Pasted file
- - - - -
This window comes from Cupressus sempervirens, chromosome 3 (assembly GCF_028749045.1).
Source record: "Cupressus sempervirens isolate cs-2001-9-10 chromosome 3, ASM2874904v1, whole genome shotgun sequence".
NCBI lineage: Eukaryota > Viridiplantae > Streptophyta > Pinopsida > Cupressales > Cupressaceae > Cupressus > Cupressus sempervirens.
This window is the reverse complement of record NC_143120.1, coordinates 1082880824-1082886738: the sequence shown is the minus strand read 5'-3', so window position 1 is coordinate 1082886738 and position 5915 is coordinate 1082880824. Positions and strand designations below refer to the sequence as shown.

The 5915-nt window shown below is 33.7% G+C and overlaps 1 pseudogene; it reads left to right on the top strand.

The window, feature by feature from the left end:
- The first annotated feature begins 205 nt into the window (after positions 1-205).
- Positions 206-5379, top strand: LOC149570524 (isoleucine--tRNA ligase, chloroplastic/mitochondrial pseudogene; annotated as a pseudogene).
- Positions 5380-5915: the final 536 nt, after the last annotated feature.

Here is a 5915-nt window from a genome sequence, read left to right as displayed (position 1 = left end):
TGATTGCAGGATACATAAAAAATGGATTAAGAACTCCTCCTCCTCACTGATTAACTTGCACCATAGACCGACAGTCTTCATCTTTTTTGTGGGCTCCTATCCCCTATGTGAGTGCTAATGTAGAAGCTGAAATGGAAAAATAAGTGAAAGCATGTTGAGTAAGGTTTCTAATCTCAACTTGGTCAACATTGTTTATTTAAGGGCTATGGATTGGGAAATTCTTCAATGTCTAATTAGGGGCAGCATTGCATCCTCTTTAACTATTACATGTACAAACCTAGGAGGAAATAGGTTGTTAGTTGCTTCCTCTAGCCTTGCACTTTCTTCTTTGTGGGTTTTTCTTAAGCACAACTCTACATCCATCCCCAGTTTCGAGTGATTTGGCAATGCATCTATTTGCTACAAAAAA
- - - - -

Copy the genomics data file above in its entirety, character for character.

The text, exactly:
This window comes from Cupressus sempervirens, chromosome 3 (assembly GCF_028749045.1).
Source record: "Cupressus sempervirens isolate cs-2001-9-10 chromosome 3, ASM2874904v1, whole genome shotgun sequence".
NCBI lineage: Eukaryota > Viridiplantae > Streptophyta > Pinopsida > Cupressales > Cupressaceae > Cupressus > Cupressus sempervirens.
This window is the reverse complement of record NC_143120.1, coordinates 1082880824-1082886738: the sequence shown is the minus strand read 5'-3', so window position 1 is coordinate 1082886738 and position 5915 is coordinate 1082880824. Positions and strand designations below refer to the sequence as shown.

The 5915-nt window shown below is 33.7% G+C and overlaps 1 pseudogene; it reads left to right on the top strand.

The window, feature by feature from the left end:
- The first annotated feature begins 205 nt into the window (after positions 1-205).
- Positions 206-5379, top strand: LOC149570524 (isoleucine--tRNA ligase, chloroplastic/mitochondrial pseudogene; annotated as a pseudogene).
- Positions 5380-5915: the final 536 nt, after the last annotated feature.

Here is a 5915-nt window from a genome sequence, read left to right as displayed (position 1 = left end):
TGATTGCAGGATACATAAAAAATGGATTAAGAACTCCTCCTCCTCACTGATTAACTTGCACCATAGACCGACAGTCTTCATCTTTTTTGTGGGCTCCTATCCCCTATGTGAGTGCTAATGTAGAAGCTGAAATGGAAAAATAAGTGAAAGCATGTTGAGTAAGGTTTCTAATCTCAACTTGGTCAACATTGTTTATTTAAGGGCTATGGATTGGGAAATTCTTCAATGTCTAATTAGGGGCAGCATTGCATCCTCTTTAACTATTACATGTACAAACCTAGGAGGAAATAGGTTGTTAGTTGCTTCCTCTAGCCTTGCACTTTCTTCTTTGTGGGTTTTTCTTAAGCACAACTCTACATCCATCCCCAGTTTCGAGTGATTTGGCAATGCATCTATTTGCTACAAAAAA